“Cannabis prohibition has disproportionately harmed Black, Asian and Minority Ethnic people and communities. 

“To repair these wrongs, any legislation should ensure that members of these communities are not just welcomed, but actively assisted and empowered in a new legal cannabis market.”

Justice models for cannabis reform

Looking towards justice models of cannabis reform in the US, the report’s principles are designed to ensure that “the same people who are locked up by punitive drug policies are not locked out of the legal market.”

The principles focus on:

  • Reinvesting tax revenue into over-criminalised communities and supporting harm reduction
  • Removing criminal or civil sanctions for use or possession of cannabis
  • Automatic release from prison for cannabis-related prisoners and expungement of past cannabis-related convictions
  • Non-commercial domestic cultivation of cannabis
  • Co-operative cannabis distribution models such as social clubs, among others.

Click here to read the full list of principles 

Co-author and policy lead at Release, Dr Laura Garius, commented: “The UK Government’s new drug strategy regurgitated a ‘tough on drugs’ rhetoric, despite the Home Office’s own research concluding that the estimated £1.6bn spend per year on drug law enforcement is not impacting levels of drug use. 

“Change is inevitable – cannabis is the most widely used illicit drug in the UK and the world, and it is simply too lucrative a market for politicians to ignore. However, we must make sure that cannabis will be regulated right. 

“The legal renaissance of cannabis is a vital opportunity to address the harm that cannabis prohibition has caused to Black and Brown communities and to people with lived experience of cannabis policing. 

“Social equity models of cannabis reform are already being developed around the world while the UK is left faltering behind. We must be prepared to follow in these footsteps and recognise that cannabis reform is not progressive if the harms continue for some.”

Senior Policy Analyst at Transform Drug Policy Foundation, Steve Rolles, stated: “The legal regulation of cannabis markets is no longer a theoretical discussion – it is being debated and implemented in jurisdictions on every continent. 

“The inevitability of change creates a responsibility on policymakers to ensure that reforms serve the needs of the whole community, not just the profit-seeking priorities of big corporate actors.

“This means hardwiring a clear social justice agenda into legislation from the outset, in particular making sure that the marginalised communities who carried the greatest burden of the drug war’s failure are able to share in the peace dividends.”

Read more: It is time for London to pilot a legal cannabis industry

The paper emphasises that social equity and public health must be the primary goals of cannabis law reform in the UK, concluding that: “The war on drugs has been a costly failure and despite the countless lives that have been devastated, it is estimated that globally $100bn is devoted per annum to enforcement-led approaches. 

“Despite the recent claims by current UK Prime Minister, Boris Johnson, that he has “absolutely no intention of legalising cannabis”, it is clear that the legalisation and regulation of cannabis for adult recreational use is fast approaching the UK, as demonstrated by the plethora of cannabis advisory companies and thinktanks that have emerged in recent years – and the influence of the market and lobbyists cannot be ignored.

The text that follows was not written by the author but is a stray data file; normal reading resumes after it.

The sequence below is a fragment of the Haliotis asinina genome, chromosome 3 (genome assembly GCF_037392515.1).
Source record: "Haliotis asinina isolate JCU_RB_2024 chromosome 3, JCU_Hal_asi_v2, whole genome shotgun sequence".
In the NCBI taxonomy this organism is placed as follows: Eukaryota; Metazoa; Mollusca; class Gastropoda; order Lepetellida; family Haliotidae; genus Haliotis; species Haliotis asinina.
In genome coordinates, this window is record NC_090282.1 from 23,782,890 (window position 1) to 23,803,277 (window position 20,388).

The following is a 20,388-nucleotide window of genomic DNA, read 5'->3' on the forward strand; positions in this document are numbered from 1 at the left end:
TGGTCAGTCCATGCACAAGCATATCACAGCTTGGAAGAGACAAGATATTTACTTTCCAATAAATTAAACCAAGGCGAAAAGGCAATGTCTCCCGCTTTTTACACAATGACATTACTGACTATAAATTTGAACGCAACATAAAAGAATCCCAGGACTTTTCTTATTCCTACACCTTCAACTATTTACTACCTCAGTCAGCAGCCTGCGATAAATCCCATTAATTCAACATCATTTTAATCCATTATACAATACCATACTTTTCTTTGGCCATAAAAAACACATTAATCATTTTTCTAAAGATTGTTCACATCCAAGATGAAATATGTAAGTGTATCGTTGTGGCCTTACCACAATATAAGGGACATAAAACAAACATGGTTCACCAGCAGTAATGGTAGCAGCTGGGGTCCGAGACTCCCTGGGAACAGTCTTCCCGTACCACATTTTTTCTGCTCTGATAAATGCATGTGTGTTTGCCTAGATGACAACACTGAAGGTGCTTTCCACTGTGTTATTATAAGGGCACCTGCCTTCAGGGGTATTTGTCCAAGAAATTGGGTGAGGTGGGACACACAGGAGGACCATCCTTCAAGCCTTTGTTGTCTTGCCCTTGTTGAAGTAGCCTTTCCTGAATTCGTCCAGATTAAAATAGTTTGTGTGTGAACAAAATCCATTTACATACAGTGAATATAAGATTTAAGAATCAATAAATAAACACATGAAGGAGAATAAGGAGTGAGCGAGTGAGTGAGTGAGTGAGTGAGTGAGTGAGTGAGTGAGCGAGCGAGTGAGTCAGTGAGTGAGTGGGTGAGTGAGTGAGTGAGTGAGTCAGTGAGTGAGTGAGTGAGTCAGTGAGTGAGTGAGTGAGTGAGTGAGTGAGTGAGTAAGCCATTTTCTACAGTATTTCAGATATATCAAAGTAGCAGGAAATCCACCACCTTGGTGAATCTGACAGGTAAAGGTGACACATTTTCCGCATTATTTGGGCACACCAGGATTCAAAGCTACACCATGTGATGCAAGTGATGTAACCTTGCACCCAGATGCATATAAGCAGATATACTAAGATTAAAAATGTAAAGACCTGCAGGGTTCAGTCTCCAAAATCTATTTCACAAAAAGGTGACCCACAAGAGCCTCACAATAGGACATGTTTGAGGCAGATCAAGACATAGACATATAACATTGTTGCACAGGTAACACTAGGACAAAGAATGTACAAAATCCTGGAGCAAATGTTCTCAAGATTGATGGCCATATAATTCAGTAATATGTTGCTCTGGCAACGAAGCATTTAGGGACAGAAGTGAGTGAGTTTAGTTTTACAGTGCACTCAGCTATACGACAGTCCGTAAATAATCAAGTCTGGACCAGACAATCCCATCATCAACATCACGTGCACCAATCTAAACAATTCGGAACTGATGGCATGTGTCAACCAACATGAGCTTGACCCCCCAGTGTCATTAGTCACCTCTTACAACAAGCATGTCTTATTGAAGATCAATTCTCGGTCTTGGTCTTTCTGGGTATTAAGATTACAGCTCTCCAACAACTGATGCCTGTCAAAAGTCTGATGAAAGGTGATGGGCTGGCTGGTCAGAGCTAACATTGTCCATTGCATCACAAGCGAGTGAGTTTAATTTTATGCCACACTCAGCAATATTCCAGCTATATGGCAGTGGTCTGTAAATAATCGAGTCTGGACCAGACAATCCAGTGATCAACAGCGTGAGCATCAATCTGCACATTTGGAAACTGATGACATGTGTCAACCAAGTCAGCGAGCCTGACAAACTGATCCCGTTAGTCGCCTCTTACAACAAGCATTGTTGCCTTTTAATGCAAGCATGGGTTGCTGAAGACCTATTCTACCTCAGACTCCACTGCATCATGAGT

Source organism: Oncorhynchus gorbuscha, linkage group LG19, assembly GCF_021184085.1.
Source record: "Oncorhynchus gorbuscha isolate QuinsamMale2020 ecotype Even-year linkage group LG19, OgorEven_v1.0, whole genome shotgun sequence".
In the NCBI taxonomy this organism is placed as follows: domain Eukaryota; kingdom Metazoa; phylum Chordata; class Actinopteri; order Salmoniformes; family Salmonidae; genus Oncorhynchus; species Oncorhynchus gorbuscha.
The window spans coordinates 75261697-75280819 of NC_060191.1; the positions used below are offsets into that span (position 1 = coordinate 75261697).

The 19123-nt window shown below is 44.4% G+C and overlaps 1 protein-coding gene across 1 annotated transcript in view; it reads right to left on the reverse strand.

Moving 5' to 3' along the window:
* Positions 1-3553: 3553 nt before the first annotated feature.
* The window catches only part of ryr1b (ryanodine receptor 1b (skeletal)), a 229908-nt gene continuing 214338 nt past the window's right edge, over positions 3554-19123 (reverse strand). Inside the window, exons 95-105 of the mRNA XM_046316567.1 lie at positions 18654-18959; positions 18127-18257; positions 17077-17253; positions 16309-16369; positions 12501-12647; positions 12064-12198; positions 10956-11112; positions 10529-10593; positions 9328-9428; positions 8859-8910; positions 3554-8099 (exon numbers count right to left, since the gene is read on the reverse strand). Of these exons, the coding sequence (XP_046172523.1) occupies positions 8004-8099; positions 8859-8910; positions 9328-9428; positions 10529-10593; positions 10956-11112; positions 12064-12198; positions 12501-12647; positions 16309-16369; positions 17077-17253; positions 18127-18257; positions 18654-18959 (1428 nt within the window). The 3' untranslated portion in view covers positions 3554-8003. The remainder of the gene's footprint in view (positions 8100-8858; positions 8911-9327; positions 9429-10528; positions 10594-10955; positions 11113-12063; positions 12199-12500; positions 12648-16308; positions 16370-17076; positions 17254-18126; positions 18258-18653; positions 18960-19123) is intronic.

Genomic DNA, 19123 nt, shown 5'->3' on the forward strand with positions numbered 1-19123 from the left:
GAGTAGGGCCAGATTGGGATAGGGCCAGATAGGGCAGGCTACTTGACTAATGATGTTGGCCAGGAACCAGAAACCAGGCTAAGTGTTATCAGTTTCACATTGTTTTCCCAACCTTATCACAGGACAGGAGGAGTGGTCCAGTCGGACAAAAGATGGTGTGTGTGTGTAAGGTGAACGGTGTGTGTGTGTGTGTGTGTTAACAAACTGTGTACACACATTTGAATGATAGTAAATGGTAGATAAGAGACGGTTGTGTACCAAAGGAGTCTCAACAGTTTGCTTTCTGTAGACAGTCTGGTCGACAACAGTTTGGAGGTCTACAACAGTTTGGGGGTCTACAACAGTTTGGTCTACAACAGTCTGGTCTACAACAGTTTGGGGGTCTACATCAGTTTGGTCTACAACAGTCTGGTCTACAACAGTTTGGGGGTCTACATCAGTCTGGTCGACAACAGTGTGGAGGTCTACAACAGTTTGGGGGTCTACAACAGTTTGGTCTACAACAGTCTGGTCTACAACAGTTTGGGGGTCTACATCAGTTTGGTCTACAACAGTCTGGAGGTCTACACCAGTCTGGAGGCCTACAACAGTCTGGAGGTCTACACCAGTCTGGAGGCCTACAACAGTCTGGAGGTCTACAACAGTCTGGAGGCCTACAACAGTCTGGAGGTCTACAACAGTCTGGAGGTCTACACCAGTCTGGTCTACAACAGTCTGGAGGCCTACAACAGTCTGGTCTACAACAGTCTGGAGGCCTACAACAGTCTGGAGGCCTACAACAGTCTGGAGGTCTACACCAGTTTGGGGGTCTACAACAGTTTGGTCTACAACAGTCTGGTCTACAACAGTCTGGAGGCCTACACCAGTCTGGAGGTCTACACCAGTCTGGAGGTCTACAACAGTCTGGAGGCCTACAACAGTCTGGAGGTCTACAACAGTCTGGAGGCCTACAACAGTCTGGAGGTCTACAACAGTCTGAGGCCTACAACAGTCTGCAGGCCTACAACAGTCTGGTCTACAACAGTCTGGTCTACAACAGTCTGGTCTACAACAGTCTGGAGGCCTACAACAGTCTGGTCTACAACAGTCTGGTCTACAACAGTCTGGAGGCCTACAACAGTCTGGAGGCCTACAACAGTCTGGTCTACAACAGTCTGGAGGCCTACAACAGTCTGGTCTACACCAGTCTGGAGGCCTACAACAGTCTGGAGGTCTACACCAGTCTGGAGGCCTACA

“When this occurs, civil society must be prepared to push for reforms grounded in principles of racial and social justice, and we must ensure that any new framework does not lock out the very people who are locked up by punitive and racially-biased policies.”

The report has been also been endorsed by leading research and reform organisations including Drug Science, the Beckley Foundation, LEAP UK, Harm reduction International and more. 

Release has published a signup form for any civil society organisation to sign should they wish to endorse the principles. Click here to find the form.

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Politics & policy

Italian signatures calling for referendum on cannabis have been verified

Divorce and abortion legalisation have also been introduced through popular referendums.



Italian referendum: The Italian flag and buildings

Italian officials have confirmed that activists in Italy have collected enough signatures for a referendum in the Spring on cannabis.

Last year, activists in Italy handed in over 630,000 signatures calling for a referendum on cannabis. The Supreme Court of Cassation has confirmed that this is enough to trigger a referendum that could be held in Spring.

There is just one more step before this happens. The legality of the proposal’s provisions must be debated by a separate constitutional court.

The verdict will be issued on 15 February before a date for the referendum is confirmed. The purpose of this debate will be to decide if a yes verdict of the referendum would challenge the constitution, the Italian fiscal system or any international treaties.

On their Facebook page, the activist group calling for the referendum said: “Today the Court of Cassation informed us that the signatures we delivered in October are sufficient to call the #ReferendumCannabis next spring. It is wonderful news that we have been waiting for days. Now the last, fundamental opinion is that of the Constitutional Court which will be expressed on February 15th to fix the date of the vote. While we are waiting for the final ok we cannot sit idle, so we are starting to organise a national mobilisation to inform all citizens that cannabis is better legal.”